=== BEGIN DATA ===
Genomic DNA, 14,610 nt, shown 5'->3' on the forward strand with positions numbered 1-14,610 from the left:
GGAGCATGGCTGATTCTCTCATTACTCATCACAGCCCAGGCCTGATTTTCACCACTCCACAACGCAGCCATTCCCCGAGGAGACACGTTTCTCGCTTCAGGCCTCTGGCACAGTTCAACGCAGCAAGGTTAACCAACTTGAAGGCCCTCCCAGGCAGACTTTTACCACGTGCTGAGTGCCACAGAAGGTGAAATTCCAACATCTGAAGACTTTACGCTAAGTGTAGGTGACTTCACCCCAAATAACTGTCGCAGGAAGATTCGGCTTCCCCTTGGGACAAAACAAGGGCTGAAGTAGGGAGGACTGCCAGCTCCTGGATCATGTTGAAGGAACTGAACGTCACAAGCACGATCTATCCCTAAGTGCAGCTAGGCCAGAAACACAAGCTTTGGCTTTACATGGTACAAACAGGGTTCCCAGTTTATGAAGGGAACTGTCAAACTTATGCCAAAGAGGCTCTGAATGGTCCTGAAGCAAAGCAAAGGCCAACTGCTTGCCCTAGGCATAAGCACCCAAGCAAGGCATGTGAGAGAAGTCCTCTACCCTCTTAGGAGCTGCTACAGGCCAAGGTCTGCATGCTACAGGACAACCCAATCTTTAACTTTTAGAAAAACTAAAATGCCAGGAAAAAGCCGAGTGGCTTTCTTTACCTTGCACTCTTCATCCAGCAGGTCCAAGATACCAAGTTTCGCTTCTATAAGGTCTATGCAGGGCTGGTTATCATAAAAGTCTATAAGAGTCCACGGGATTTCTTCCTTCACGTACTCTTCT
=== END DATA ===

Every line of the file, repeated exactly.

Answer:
Genomic DNA, 14,610 nt, shown 5'->3' on the forward strand with positions numbered 1-14,610 from the left:
GGAGCATGGCTGATTCTCTCATTACTCATCACAGCCCAGGCCTGATTTTCACCACTCCACAACGCAGCCATTCCCCGAGGAGACACGTTTCTCGCTTCAGGCCTCTGGCACAGTTCAACGCAGCAAGGTTAACCAACTTGAAGGCCCTCCCAGGCAGACTTTTACCACGTGCTGAGTGCCACAGAAGGTGAAATTCCAACATCTGAAGACTTTACGCTAAGTGTAGGTGACTTCACCCCAAATAACTGTCGCAGGAAGATTCGGCTTCCCCTTGGGACAAAACAAGGGCTGAAGTAGGGAGGACTGCCAGCTCCTGGATCATGTTGAAGGAACTGAACGTCACAAGCACGATCTATCCCTAAGTGCAGCTAGGCCAGAAACACAAGCTTTGGCTTTACATGGTACAAACAGGGTTCCCAGTTTATGAAGGGAACTGTCAAACTTATGCCAAAGAGGCTCTGAATGGTCCTGAAGCAAAGCAAAGGCCAACTGCTTGCCCTAGGCATAAGCACCCAAGCAAGGCATGTGAGAGAAGTCCTCTACCCTCTTAGGAGCTGCTACAGGCCAAGGTCTGCATGCTACAGGACAACCCAATCTTTAACTTTTAGAAAAACTAAAATGCCAGGAAAAAGCCGAGTGGCTTTCTTTACCTTGCACTCTTCATCCAGCAGGTCCAAGATACCAAGTTTCGCTTCTATAAGGTCTATGCAGGGCTGGTTATCATAAAAGTCTATAAGAGTCCACGGGATTTCTTCCTTCACGTACTCTTCT